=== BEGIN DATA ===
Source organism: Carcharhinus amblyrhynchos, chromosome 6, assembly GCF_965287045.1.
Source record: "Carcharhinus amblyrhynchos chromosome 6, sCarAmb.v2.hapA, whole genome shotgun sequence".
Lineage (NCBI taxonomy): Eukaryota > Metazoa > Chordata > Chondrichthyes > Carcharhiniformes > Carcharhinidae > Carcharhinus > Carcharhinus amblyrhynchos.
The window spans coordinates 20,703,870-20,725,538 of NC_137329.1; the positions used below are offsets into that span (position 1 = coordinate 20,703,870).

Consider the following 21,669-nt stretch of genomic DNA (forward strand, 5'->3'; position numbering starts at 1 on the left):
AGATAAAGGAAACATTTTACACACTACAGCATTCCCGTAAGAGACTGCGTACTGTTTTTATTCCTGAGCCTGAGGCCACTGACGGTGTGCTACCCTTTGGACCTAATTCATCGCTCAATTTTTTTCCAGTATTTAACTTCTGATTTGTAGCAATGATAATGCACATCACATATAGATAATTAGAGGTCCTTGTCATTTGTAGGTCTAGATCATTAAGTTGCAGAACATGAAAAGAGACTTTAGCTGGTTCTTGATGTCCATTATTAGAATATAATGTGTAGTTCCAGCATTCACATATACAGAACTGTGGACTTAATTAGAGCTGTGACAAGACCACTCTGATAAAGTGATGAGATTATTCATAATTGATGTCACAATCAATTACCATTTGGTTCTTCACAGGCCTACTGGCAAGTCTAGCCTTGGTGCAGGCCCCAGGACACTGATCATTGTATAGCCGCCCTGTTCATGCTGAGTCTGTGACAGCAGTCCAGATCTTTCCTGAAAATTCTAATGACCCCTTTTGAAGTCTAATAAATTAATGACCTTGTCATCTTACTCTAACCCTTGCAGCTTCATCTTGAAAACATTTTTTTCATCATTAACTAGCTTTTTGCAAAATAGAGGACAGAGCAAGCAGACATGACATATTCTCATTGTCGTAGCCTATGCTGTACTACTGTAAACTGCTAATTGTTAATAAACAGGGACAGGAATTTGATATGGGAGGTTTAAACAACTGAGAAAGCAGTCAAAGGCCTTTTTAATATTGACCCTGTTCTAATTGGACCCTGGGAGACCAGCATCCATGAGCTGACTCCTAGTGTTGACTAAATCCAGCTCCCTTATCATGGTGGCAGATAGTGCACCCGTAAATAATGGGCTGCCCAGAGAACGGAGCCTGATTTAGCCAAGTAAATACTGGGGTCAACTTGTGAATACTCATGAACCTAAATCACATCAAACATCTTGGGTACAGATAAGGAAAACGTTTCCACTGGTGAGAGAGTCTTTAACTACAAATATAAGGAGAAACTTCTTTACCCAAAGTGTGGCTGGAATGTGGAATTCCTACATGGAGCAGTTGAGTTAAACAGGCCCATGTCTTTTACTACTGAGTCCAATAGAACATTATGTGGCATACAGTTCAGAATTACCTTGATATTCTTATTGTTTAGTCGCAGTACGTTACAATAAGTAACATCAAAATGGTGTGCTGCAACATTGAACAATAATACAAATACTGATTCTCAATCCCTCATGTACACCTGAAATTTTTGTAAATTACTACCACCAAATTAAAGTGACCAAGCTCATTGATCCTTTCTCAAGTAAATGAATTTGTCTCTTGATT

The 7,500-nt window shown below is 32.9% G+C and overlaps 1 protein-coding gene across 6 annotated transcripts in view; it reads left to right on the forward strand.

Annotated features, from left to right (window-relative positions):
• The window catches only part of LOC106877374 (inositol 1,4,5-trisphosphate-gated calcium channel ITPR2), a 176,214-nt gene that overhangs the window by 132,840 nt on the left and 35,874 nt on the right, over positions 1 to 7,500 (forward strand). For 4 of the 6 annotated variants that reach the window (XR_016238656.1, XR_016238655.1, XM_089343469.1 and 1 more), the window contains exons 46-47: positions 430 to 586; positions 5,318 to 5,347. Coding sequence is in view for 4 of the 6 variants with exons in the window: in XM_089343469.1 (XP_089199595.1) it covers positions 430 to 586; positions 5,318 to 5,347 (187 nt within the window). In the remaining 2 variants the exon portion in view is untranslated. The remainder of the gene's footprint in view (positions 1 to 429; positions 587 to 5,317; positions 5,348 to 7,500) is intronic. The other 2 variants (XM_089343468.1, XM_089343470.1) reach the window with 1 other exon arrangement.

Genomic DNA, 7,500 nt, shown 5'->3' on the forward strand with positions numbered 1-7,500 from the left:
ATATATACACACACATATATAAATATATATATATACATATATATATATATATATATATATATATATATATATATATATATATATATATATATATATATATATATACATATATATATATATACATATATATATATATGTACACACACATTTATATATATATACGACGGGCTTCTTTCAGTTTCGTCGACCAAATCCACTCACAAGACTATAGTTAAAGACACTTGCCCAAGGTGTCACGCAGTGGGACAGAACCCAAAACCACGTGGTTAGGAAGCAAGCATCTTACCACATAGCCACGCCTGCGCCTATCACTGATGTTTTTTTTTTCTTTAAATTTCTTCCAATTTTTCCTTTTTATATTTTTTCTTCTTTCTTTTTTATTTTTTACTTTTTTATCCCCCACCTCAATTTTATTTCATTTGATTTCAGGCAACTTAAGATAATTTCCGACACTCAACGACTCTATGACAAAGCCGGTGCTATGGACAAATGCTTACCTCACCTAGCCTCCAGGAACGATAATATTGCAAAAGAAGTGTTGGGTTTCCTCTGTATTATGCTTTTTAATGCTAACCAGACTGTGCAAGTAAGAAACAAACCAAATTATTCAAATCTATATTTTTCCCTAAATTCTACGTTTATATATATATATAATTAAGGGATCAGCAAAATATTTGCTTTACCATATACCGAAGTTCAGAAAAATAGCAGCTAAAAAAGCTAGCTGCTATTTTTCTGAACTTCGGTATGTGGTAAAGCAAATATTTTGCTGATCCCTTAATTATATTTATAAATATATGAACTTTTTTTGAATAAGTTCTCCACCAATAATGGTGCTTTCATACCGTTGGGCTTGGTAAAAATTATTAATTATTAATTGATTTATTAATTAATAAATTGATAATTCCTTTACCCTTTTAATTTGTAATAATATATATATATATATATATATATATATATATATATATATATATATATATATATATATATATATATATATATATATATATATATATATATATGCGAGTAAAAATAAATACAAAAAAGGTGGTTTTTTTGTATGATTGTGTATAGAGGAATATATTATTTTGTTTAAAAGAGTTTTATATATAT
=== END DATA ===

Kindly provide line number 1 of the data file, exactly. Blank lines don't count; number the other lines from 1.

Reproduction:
Source organism: Carcharhinus amblyrhynchos, chromosome 6, assembly GCF_965287045.1.